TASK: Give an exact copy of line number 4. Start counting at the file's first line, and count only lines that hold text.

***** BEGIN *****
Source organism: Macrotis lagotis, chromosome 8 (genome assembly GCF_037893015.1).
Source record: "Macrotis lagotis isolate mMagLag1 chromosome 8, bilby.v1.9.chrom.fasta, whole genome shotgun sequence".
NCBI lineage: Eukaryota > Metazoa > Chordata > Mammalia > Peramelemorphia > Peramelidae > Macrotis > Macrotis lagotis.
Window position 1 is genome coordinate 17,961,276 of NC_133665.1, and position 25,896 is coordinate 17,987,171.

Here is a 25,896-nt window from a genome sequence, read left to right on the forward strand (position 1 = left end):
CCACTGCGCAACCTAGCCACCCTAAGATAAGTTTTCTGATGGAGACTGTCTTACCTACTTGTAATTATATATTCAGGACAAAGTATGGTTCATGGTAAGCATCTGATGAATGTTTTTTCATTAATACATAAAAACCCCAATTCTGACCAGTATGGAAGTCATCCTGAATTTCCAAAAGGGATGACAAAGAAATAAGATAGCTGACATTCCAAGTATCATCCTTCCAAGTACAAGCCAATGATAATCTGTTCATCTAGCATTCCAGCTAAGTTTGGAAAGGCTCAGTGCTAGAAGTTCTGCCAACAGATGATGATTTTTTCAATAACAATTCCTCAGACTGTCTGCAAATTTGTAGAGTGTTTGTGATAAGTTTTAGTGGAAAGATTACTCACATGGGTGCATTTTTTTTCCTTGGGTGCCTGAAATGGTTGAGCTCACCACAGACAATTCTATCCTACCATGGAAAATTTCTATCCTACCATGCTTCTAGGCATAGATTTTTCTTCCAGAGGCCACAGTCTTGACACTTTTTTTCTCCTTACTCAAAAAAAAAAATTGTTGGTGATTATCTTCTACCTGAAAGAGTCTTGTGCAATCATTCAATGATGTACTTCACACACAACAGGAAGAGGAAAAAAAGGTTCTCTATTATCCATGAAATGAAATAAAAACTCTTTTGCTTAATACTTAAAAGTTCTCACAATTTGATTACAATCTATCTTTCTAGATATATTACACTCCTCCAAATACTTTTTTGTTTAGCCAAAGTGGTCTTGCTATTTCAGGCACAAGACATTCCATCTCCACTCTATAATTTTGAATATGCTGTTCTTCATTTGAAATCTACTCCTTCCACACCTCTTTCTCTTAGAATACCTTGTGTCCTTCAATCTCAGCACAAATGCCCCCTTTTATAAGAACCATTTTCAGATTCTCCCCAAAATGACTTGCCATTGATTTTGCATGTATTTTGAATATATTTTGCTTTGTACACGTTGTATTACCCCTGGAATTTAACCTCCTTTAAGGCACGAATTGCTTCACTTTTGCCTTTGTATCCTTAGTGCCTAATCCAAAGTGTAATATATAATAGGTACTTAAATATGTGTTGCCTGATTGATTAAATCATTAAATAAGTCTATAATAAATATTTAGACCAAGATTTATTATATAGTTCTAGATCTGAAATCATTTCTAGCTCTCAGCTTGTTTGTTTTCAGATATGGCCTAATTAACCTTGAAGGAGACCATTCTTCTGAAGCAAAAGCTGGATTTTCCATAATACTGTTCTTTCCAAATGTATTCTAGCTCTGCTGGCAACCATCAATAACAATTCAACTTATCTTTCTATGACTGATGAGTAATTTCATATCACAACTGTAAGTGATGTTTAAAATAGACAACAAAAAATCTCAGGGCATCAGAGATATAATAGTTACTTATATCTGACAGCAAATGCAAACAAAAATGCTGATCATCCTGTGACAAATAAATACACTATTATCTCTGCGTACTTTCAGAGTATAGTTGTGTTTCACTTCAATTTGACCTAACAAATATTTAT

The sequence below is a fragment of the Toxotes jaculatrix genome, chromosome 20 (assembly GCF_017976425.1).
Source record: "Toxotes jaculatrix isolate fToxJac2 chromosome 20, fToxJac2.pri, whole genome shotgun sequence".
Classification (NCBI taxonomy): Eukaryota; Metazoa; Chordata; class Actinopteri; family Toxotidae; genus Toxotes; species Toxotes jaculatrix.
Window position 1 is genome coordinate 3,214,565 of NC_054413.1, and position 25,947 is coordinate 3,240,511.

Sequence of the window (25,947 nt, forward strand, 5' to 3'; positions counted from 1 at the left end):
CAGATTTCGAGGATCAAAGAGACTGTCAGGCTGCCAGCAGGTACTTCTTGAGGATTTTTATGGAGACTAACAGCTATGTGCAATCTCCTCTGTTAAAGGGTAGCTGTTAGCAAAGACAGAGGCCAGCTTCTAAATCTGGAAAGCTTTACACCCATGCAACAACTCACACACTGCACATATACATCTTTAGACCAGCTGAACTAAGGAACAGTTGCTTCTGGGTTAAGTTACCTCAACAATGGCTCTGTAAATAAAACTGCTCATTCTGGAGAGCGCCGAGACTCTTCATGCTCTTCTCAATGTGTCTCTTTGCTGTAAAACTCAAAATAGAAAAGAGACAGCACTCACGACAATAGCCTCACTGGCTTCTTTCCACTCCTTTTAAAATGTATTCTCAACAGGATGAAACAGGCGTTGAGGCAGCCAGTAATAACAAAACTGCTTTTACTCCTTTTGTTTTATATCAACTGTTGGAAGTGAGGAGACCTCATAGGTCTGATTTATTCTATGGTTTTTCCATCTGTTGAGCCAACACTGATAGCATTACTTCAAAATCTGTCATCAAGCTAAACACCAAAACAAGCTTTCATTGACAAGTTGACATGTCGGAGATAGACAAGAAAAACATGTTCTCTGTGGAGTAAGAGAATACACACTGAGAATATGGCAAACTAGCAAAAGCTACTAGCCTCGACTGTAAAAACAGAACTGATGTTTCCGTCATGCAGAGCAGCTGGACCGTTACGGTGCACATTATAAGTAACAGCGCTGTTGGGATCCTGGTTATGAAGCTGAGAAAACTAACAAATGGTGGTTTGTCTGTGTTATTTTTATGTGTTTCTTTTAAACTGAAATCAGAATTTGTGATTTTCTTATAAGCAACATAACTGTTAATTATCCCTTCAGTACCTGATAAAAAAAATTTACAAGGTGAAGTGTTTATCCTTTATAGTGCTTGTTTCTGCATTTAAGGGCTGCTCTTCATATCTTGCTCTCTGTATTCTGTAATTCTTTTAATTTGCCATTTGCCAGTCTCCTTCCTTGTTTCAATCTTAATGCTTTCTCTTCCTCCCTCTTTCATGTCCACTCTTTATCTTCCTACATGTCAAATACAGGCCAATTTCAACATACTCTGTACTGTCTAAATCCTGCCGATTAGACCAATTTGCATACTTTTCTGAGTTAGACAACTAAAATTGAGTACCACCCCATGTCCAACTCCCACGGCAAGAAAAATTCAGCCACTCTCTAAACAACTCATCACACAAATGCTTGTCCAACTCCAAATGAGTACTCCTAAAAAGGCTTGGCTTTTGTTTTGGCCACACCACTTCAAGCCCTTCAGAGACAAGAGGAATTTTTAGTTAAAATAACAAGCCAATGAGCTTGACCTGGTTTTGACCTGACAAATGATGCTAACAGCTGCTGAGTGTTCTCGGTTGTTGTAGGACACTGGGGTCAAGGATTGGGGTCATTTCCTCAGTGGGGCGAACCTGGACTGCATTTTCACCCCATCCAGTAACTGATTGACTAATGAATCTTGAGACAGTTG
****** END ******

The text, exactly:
Window position 1 is genome coordinate 17,961,276 of NC_133665.1, and position 25,896 is coordinate 17,987,171.